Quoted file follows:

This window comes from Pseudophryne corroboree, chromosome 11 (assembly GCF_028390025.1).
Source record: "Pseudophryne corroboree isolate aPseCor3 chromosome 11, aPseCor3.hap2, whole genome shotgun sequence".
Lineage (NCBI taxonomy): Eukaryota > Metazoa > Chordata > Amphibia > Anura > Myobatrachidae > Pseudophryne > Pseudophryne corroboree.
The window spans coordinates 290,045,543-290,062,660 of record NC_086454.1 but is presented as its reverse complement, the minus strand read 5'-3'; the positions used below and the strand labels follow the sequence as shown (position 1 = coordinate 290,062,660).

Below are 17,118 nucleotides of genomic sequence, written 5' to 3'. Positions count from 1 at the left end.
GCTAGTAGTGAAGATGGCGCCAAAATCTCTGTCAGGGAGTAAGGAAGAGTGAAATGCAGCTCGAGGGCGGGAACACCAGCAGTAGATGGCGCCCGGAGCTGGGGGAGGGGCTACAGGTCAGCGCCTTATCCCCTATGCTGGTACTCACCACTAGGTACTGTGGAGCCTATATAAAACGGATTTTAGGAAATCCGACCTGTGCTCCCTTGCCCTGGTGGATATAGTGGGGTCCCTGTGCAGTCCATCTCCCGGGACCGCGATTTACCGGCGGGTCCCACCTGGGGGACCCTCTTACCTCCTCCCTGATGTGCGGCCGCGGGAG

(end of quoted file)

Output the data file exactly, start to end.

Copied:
This window comes from Pseudophryne corroboree, chromosome 11 (assembly GCF_028390025.1).
Source record: "Pseudophryne corroboree isolate aPseCor3 chromosome 11, aPseCor3.hap2, whole genome shotgun sequence".
Lineage (NCBI taxonomy): Eukaryota > Metazoa > Chordata > Amphibia > Anura > Myobatrachidae > Pseudophryne > Pseudophryne corroboree.
The window spans coordinates 290,045,543-290,062,660 of record NC_086454.1 but is presented as its reverse complement, the minus strand read 5'-3'; the positions used below and the strand labels follow the sequence as shown (position 1 = coordinate 290,062,660).

Below are 17,118 nucleotides of genomic sequence, written 5' to 3'. Positions count from 1 at the left end.
GCTAGTAGTGAAGATGGCGCCAAAATCTCTGTCAGGGAGTAAGGAAGAGTGAAATGCAGCTCGAGGGCGGGAACACCAGCAGTAGATGGCGCCCGGAGCTGGGGGAGGGGCTACAGGTCAGCGCCTTATCCCCTATGCTGGTACTCACCACTAGGTACTGTGGAGCCTATATAAAACGGATTTTAGGAAATCCGACCTGTGCTCCCTTGCCCTGGTGGATATAGTGGGGTCCCTGTGCAGTCCATCTCCCGGGACCGCGATTTACCGGCGGGTCCCACCTGGGGGACCCTCTTACCTCCTCCCTGATGTGCGGCCGCGGGAG